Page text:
Almost everyone in the U.S. who owns a car and drives it on public roads has to buy insurance (unless you live in Virginia or New Hampshire*). Rates are all over the map, and for some of us, auto insurance is a very large bill.
How do you know if you’re paying too much? What makes auto insurance premiums go up? Let’s take a look at some of the factors that affect the price of your car insurance.
(*In Virginia, you can pay a $500 annual fee instead of buying car insurance. This allows you to operate an uninsured vehicle at your own risk, and does not provide coverage.
In New Hampshire, auto insurance is not mandatory unless you fall into a high-risk category — for example, if you are:
- Convicted of driving under the influece
- A habitual offender
- Convicted of leaving the scene of an accident
- Reinstating a suspended license
- At fault in an uninsured accident)
1. You’re under 25
Drivers with less experience are involved in more accidents.
2. You’re younger and male
Young men are often riskier drivers than young women. The Insurance Institute for Highway Safety says guys are more likely than gals to drive more miles and engage in risky behaviors such as driving under the influence or speeding. Some states prohibit insurers from using gender to price policies.
3. You’re older and female
The table turns as life goes on. The Consumer Federation of America found that women between 40 and 60 often pay more for car insurance, even when they have a perfect driving record. There’s no clear explanation for this, but it happens with a number of insurance companies and in quite a few states. Not all auto insurers charge women more — one more reason to shop around when you’re getting ready to buy a policy.
4. You’re single
Married people have fewer accidents. Your rate might drop the day you leave for your honeymoon.
5. You get tickets
If you are cited for a moving violation, consider driving like a slow granny for a while — your second ticket could trigger an insruance rate increase. The insurer will disregard the first ticket after a time, typically three years.
Parking tickets are not reported on your driving record, so they don’t affect your car insurance.
6. You filed an at-fault claim
As soon as a claim is filed against your insurance, you become a more expensive customer. Expect your rates to go up, at least temporarily. However, don’t be afraid to talk to your insurance company after you’re involved in an accident. If you are not found to be at fault, your rates won’t be affected.
You should be eligible for a lower rate after a period with no claims.
7. You have poor credit
Auto insurers check your credit. Any data that makes you look risky is a red flag. If you have collections, liens, unpaid taxes, judgments against you, or a history of late payments, you might pay more. Some states prohibit insurers from basing your rate on your credit score.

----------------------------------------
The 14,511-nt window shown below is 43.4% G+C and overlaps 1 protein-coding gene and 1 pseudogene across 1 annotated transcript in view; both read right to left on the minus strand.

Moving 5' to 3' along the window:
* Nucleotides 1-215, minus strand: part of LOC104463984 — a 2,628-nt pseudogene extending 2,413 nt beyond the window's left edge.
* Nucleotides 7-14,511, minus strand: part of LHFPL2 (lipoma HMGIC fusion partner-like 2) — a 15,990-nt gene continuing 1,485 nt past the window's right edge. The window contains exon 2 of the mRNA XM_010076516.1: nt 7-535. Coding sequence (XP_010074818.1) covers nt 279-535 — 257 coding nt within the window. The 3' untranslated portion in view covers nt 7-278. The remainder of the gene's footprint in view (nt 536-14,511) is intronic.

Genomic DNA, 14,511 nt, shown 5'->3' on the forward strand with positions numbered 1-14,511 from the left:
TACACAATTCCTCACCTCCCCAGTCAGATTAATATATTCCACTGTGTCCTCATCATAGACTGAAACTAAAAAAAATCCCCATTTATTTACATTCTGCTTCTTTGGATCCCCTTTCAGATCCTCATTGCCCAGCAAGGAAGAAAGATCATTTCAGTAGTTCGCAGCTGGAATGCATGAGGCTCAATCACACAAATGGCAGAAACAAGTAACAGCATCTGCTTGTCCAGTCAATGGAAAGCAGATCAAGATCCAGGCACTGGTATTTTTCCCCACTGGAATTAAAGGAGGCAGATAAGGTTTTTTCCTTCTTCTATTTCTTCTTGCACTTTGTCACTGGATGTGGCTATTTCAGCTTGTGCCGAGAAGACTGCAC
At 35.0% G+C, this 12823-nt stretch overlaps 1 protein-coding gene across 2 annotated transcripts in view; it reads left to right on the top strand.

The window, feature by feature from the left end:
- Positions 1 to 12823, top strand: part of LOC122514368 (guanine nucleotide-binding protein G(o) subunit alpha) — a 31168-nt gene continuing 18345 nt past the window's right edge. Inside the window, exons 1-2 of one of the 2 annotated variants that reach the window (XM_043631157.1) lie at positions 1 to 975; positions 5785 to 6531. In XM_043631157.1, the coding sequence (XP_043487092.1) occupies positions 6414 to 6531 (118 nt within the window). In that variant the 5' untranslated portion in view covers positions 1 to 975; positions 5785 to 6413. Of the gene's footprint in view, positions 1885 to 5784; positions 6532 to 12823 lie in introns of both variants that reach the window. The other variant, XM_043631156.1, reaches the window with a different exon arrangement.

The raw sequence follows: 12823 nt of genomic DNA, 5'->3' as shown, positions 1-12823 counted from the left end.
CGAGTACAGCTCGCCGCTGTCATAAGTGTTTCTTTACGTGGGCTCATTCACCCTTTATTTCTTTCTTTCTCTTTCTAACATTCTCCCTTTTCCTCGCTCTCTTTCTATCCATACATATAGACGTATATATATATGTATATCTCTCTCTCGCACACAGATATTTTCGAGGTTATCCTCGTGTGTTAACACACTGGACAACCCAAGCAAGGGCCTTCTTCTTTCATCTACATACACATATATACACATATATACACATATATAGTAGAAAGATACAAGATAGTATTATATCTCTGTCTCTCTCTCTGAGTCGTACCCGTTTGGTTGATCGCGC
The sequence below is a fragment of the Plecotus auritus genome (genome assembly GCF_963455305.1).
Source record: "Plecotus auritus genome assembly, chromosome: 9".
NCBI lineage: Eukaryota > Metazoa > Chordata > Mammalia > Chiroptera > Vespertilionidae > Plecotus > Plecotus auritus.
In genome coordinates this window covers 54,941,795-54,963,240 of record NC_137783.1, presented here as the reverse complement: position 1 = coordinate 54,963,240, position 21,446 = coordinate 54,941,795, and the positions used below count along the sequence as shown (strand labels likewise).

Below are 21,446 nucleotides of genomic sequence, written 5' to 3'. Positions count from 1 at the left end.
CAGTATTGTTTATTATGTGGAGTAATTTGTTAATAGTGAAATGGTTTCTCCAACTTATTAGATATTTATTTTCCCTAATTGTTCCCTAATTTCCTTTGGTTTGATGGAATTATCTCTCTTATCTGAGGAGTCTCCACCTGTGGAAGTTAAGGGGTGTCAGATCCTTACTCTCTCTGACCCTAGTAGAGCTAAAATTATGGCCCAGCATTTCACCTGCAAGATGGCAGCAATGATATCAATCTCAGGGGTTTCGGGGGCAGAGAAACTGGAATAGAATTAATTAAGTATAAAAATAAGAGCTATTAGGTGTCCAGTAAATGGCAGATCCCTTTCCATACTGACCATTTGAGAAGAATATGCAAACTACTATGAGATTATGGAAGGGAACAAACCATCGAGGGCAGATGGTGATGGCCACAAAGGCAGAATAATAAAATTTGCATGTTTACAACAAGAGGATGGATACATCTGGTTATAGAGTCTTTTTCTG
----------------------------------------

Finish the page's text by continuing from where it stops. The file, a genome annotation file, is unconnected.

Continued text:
8. You cancelled an insurance policy
If you cancelled an auto insurance policy before it expired, you might pay more to get your next policy. Insurers give the best rates to long-time customers.
9. You drove uninsured in the past
Operating a vehicle without insurance makes you a riskier customer.
10. Your deductible is low
The deductible is the amount you have to pay out of pocket before the insurer covers a claim. If you have a $500 deductible and you file a valid claim for $1,500 worth of damage, you get $1,000.
Having a higher deductible will lower your premium.
11. Your car is expensive to insure
Expensive cars and luxury vehicles cost more to insure than inexpensive ones because the cost to repair or replace is higher. Small sports cars are involved in accidents more often than family sedans, so they come with higher premiums. Even if you only purchase liability coverage, you’d pay more to insure a big truck than a small hatchback because the truck can do more damage in an accident.
12. You have more coverage than you need
Consider the types of coverage you opt for. When a car is new, full coverage is appropriate. You wouldn’t want to owe money on a car that’s totaled in an accident. If you have a car loan, the lender will probably require full coverage until the loan is paid off. But if you’re driving an older car with a lower value, consider dropping collision coverage, which pays for damages to your car when you are at fault.
Another factor to consider is the amount of coverage you carry. More coverage results in higher premiums. That said, lower coverage amounts can leave you financially exposed. Higher coverage limits offer peace of mind.
13. Your zip code
Some areas are more expensive than others. If you live where theft is more common or tornadoes happen every year, you might pay more.
14. You haven’t asked for discounts
Contact your insurer to find out how you might bring your premiums down. Here are some situations that might make you eligible for a discount:
- You’re a full-time student with good grades
- Your vehicle has OnStar, LoJack or another tracking device
- Your vehicle has an anti-theft device
- Low annual mileage
- Multiple vehicles on the same policy
- Multiple policies with the same insurer
15. You haven’t shopped around
Insurance rates aren’t set industry-wide. Call a few providers and ask for quotes.
It’s you — and it’s them
Auto insurance rates are a dance. To keep costs low, it helps to keep your record clean, choose your coverage carefully, and avoid claims. Theoretically, the insurer should give you any discounts you’re eligible for and periodically review your policy and rate. In reality, some insurance companies are not proactive about giving you the lowest price you qualify for. So take the reins, ask lots of questions, and be assertive about getting the lowest possible rate on your car insurance.
View more information: https://www.fool.com/the-ascent/insurance/auto/articles/15-reasons-your-car-insurance-premiums-are-so-darn-high/